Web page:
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Pathologic 2 DLC is out next week, free for owners of the base game

Pathologic is kind of an oddball cult favorite around here (with some of us, at least) and so it was disappointing to hear that sales of Pathologic 2 were poor enough to throw the future of the game, including planned second and third chapters, into doubt. In August, developer Ice-Pick Lodge committed to free-with-an-asterisk DLC instead, a "polished and optimized version of what was once Pathologic 2's demo" called The Marble Nest while it continued to try to work things out for the remainder of the full game.

Ahead of the weekend, Ice-Pick Lodge explained the presence of that asterisk on the "free" bit—Pathologic 2 owners will get it free, it will be available as a standalone purchase for $10 for everyone else—and also revealed what it's all about. 

"Pathologic 2: The Marble Nest DLC [is] a two-hour spin-off story in the world of the Pathologic 2," the studio said. "Play for a single day as Dr. Daniil Dankovsky, a scientist from the Capital, a fighter of death, and another doctor trying to save the Town alongside the Haruspex, and uncover a different perspective on the events—and Death itself."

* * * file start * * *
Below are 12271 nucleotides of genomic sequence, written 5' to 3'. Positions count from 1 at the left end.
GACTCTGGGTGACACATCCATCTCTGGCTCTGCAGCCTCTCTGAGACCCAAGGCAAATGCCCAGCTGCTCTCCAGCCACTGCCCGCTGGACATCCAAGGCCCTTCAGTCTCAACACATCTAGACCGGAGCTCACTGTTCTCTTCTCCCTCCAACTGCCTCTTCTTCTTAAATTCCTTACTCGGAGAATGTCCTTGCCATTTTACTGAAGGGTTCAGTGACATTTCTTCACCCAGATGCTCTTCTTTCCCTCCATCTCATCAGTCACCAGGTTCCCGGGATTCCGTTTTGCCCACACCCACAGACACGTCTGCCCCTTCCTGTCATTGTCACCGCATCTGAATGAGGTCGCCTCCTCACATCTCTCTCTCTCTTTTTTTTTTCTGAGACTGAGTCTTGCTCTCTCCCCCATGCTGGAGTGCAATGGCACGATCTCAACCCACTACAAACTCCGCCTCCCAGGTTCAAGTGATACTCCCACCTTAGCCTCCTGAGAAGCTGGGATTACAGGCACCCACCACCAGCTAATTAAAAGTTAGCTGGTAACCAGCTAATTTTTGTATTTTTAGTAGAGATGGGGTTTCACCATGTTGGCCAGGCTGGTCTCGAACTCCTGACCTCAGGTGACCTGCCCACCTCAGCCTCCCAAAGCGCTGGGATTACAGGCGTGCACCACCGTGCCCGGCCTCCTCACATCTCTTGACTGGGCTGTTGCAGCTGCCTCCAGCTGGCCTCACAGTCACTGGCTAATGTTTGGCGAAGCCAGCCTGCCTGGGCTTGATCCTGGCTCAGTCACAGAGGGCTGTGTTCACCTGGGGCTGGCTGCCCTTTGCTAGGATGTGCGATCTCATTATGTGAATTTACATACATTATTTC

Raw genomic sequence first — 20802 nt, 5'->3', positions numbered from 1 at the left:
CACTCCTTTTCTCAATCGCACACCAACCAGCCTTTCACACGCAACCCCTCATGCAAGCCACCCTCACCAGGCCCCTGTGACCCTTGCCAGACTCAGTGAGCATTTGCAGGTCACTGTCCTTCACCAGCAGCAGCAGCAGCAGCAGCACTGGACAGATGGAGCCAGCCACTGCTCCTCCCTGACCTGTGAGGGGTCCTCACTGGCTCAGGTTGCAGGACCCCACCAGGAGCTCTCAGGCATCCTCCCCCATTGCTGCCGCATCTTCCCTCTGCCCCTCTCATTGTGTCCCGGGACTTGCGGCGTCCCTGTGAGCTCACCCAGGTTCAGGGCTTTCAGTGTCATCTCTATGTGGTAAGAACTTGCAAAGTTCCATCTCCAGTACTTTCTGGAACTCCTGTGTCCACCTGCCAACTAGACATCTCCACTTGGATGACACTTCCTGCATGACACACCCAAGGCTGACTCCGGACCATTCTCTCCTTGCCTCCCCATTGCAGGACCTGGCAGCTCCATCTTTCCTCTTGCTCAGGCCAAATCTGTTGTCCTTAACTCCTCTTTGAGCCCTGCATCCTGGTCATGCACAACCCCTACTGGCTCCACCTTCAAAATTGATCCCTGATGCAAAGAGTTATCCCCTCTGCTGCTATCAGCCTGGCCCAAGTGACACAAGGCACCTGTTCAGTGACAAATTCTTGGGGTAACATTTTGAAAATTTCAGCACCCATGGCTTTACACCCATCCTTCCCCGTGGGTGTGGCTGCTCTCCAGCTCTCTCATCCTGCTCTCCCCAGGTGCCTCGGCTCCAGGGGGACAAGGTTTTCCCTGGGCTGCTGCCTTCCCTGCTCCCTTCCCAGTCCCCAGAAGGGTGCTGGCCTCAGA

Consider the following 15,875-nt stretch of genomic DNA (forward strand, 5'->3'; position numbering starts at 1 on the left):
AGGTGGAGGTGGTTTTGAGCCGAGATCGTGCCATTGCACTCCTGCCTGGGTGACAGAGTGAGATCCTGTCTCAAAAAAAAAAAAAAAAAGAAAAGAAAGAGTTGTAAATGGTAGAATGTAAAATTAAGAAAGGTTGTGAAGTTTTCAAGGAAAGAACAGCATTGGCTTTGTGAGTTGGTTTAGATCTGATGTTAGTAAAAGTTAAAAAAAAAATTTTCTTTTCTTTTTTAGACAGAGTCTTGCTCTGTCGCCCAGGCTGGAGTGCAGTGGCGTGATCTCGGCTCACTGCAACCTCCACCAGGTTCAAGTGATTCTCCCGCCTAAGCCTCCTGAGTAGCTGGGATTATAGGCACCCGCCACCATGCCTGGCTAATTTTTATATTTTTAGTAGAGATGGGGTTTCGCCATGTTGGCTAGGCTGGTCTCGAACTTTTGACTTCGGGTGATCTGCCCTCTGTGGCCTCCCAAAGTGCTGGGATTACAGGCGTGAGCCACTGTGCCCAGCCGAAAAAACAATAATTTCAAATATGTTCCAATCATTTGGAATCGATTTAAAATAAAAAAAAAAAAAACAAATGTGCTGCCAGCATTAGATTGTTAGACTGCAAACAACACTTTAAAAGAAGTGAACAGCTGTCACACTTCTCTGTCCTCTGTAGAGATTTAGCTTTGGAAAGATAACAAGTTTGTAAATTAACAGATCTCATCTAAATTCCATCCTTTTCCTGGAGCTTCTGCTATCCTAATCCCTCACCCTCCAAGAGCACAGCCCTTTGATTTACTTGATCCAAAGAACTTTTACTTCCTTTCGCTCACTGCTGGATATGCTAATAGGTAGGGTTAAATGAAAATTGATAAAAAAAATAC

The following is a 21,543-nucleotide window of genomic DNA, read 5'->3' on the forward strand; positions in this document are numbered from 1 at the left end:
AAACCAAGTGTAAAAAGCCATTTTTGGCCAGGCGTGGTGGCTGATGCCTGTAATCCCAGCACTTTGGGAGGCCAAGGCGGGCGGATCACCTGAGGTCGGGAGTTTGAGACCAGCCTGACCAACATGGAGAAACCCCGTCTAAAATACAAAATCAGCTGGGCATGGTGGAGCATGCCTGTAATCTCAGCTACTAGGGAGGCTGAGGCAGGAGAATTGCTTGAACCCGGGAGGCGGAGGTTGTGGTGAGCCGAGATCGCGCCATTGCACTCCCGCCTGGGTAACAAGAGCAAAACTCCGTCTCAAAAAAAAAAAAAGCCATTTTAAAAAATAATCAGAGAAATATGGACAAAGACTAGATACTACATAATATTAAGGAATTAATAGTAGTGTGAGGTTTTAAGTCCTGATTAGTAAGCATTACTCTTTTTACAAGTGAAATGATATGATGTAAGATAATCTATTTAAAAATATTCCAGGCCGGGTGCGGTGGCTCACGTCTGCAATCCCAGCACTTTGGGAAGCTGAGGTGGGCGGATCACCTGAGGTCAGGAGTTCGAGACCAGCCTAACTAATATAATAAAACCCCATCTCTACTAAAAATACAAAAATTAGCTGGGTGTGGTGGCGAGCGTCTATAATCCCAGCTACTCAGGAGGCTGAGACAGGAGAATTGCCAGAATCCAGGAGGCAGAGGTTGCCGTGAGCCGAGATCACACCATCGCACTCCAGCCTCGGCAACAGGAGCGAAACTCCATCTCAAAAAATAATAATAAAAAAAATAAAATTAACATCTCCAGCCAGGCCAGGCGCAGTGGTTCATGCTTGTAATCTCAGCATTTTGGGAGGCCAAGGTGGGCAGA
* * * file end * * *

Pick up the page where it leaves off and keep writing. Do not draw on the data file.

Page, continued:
The Marble Nest Steam page describes it as a "self-contained story" that requires no knowledge (or memory, or comprehension) of Pathologic 2. More interestingly, it also promises a more "lenient" survival experience than the base, which is punishing enough that the developers were compelled to add difficulty sliders—a lot of difficulty sliders—to make the experience more bearable. "While you still need to manage your body, it’s less pressing," the Steam page says. "It’s almost as if the Bachelor didn’t try to cling to life too much…"

That said, it certainly sounds like a Pathologic kind of gig: "The Town is doomed. But what if Death knocked on your door and offered a chance to do it all again? Would you still struggle, or accept your fate?"

Pathologic 2: The Marble Nest is out on October 28. If you pick up the base game prior to that, you'll get it free.

Andy covers the day-to-day happenings in the big, wide world of PC gaming—the stuff we call "news." In his off hours, he wishes he had time to play the 80-hour RPGs and immersive sims he used to love so much.